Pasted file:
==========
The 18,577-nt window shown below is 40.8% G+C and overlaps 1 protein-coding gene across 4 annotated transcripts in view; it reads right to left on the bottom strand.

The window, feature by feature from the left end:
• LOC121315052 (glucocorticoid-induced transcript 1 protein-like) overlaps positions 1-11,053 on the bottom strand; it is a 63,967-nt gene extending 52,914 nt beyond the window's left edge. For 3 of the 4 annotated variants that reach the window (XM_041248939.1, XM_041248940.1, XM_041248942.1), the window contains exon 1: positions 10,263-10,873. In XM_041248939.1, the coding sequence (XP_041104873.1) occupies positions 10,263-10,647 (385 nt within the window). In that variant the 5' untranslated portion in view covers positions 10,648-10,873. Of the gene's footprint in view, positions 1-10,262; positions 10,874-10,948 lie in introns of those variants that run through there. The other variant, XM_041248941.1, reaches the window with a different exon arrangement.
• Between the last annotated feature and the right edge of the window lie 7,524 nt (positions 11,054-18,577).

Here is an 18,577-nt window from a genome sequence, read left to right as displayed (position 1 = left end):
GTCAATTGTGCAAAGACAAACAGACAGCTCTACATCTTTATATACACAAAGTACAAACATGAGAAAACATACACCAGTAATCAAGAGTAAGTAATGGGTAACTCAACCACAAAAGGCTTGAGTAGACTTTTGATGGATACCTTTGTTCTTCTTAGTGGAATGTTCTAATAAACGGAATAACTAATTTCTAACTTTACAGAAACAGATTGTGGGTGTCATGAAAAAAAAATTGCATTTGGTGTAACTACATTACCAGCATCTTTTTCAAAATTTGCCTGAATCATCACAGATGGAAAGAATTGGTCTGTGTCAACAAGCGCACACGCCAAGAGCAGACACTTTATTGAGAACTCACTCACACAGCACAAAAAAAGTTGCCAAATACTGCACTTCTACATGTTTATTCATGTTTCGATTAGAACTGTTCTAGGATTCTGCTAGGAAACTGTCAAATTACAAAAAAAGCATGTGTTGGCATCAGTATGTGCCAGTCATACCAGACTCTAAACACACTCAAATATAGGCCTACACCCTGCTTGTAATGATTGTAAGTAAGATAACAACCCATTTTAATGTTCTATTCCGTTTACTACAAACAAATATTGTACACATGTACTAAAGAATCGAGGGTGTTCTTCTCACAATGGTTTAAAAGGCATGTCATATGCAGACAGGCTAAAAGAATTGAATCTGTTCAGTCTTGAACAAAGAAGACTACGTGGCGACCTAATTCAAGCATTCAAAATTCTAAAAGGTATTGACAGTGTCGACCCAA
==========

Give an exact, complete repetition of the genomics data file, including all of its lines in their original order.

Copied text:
The 18,577-nt window shown below is 40.8% G+C and overlaps 1 protein-coding gene across 4 annotated transcripts in view; it reads right to left on the bottom strand.

The window, feature by feature from the left end:
• LOC121315052 (glucocorticoid-induced transcript 1 protein-like) overlaps positions 1-11,053 on the bottom strand; it is a 63,967-nt gene extending 52,914 nt beyond the window's left edge. For 3 of the 4 annotated variants that reach the window (XM_041248939.1, XM_041248940.1, XM_041248942.1), the window contains exon 1: positions 10,263-10,873. In XM_041248939.1, the coding sequence (XP_041104873.1) occupies positions 10,263-10,647 (385 nt within the window). In that variant the 5' untranslated portion in view covers positions 10,648-10,873. Of the gene's footprint in view, positions 1-10,262; positions 10,874-10,948 lie in introns of those variants that run through there. The other variant, XM_041248941.1, reaches the window with a different exon arrangement.
• Between the last annotated feature and the right edge of the window lie 7,524 nt (positions 11,054-18,577).

Here is an 18,577-nt window from a genome sequence, read left to right as displayed (position 1 = left end):
GTCAATTGTGCAAAGACAAACAGACAGCTCTACATCTTTATATACACAAAGTACAAACATGAGAAAACATACACCAGTAATCAAGAGTAAGTAATGGGTAACTCAACCACAAAAGGCTTGAGTAGACTTTTGATGGATACCTTTGTTCTTCTTAGTGGAATGTTCTAATAAACGGAATAACTAATTTCTAACTTTACAGAAACAGATTGTGGGTGTCATGAAAAAAAAATTGCATTTGGTGTAACTACATTACCAGCATCTTTTTCAAAATTTGCCTGAATCATCACAGATGGAAAGAATTGGTCTGTGTCAACAAGCGCACACGCCAAGAGCAGACACTTTATTGAGAACTCACTCACACAGCACAAAAAAAGTTGCCAAATACTGCACTTCTACATGTTTATTCATGTTTCGATTAGAACTGTTCTAGGATTCTGCTAGGAAACTGTCAAATTACAAAAAAAGCATGTGTTGGCATCAGTATGTGCCAGTCATACCAGACTCTAAACACACTCAAATATAGGCCTACACCCTGCTTGTAATGATTGTAAGTAAGATAACAACCCATTTTAATGTTCTATTCCGTTTACTACAAACAAATATTGTACACATGTACTAAAGAATCGAGGGTGTTCTTCTCACAATGGTTTAAAAGGCATGTCATATGCAGACAGGCTAAAAGAATTGAATCTGTTCAGTCTTGAACAAAGAAGACTACGTGGCGACCTAATTCAAGCATTCAAAATTCTAAAAGGTATTGACAGTGTCGACCCAA